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Conserve/Resist

Dhrubajyoti Ghosh: The intrepid ecologist and his ‘laboratory of survival’

Aseem Shrivastava writes: Ghosh insisted that human culture does not consist just of literature, cinema, music and dance. Rather, the patrimony of ecological culture, which is not just an artefact of the past, resides in the practical collective memory of communities, showing pathways of “living creatively with nature”. Such rooted wisdom lights up paths to

Nanduwali: A river comes to people

Nanduwali in east Rajasthan started flowing again when the villagers decided to work with nature and not against it. There was a time when they believed that crops grow only with rainfall -lacking knowledge about the underground movement of water and how it can be enhanced. Today, the revived river is a lifeline to them.

The Pathalgadi rebellion

Tribals make up 26% of Jharkhand’s population. Recently, many Adivasi villages in Jharkhand have put up giant plaques declaring their gram sabha as the only sovereign authority and banning ‘outsiders’ from their area. The Hindu reports on a political movement that is gathering steam across the State’s tribal belt, originally inspired by the PESA Act.

The Char Dham road project: Narendra Modi’s Himalayan blunder

The 900km, all-weather road enhancing connectivity between four major Hindu pilgrimage sites is PM Modi’s pet project. It will not only displace hundreds of people, but create a massive rush of pilgrims, putting untold pressure on the delicate Himalayan ecology. Experts say it’s also ill-conceived, given its location on the ‘floodway’ of the Ganga basin.

Bookshelf: River of Life, River of Death: The Ganges and India’s Future

The Ganges and its tributaries are now subject to sewage pollution ‘half-a-million times over the recommended limit for bathing’ in places, not to mention unchecked runoff from heavy metals, fertilisers, carcinogens and the occasional corpse. ‘Where is this going?’ That’s the question at the heart of Victor Mallet’s book on the river, writes Laura Cole.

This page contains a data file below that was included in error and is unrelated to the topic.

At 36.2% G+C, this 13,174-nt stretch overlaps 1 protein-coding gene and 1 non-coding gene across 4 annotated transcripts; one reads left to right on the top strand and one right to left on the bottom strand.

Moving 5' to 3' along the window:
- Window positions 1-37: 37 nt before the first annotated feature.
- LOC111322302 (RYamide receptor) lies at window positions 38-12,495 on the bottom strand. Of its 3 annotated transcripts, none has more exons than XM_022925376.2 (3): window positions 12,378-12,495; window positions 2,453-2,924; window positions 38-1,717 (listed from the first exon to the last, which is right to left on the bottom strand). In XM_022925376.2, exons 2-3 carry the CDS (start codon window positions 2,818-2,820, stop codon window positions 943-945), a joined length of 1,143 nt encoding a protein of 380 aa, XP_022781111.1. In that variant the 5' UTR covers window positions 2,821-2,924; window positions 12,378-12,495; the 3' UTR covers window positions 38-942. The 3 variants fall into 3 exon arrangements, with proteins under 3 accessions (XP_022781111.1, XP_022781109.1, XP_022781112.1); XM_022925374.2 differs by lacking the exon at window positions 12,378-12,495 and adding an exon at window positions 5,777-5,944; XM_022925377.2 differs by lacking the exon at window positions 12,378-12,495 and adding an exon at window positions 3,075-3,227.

Cherán, Mexico: The town that said ‘No’

From The Guardian: This indigenous Purépecha town was dominated by illegal loggers, who clearcut local forests with the protection of a drug cartel, and the collusion of corrupt police and politicians. Eventually, the townspeople decided they had enough. In April 2011, local residents ran off the loggers, kicked out the mayor and banished political parties. David

Announcing the ‘Atlas of Utopias’

From Transformative Cities: The Atlas of Utopias is a global gallery of inspiring community led transformation in water, energy and housing. The atlas features 32 communities from 19 countries who responded to the Transformative Cities initiative which seeks to learn from cities working on radical solutions to our world’s systemic economic, social and ecological crises.

Cracks in capitalism’s wall: Zapatistas and the struggle to decolonise science

From Toward Freedom: The second iteration of ConCiencias, a conference creating dialogue between the Zapatista’s and leading left wing scientists from throughout the world, took place at San Cristobal de Las Casas. The struggle to decolonize knowledge is part and parcel of the Zapatista’s broader project of resisting indigenous genocide, neoliberal capitalism, and political repression.

Pablo Solon: Vivir Bien – Old cosmovisions and new paradigms

From GreatTransition.org: The concept of Vivir Bien (or Buen Vivir), reflecting an indigenous cosmovision that emphasizes living in harmony with nature and one another, gained international attention as an alternative to the rampage of neoliberalism. As its popularity has grown, however, its meaning has been compromised, warns Pablo Solon, Bolivia’s former ambassador to the UN.

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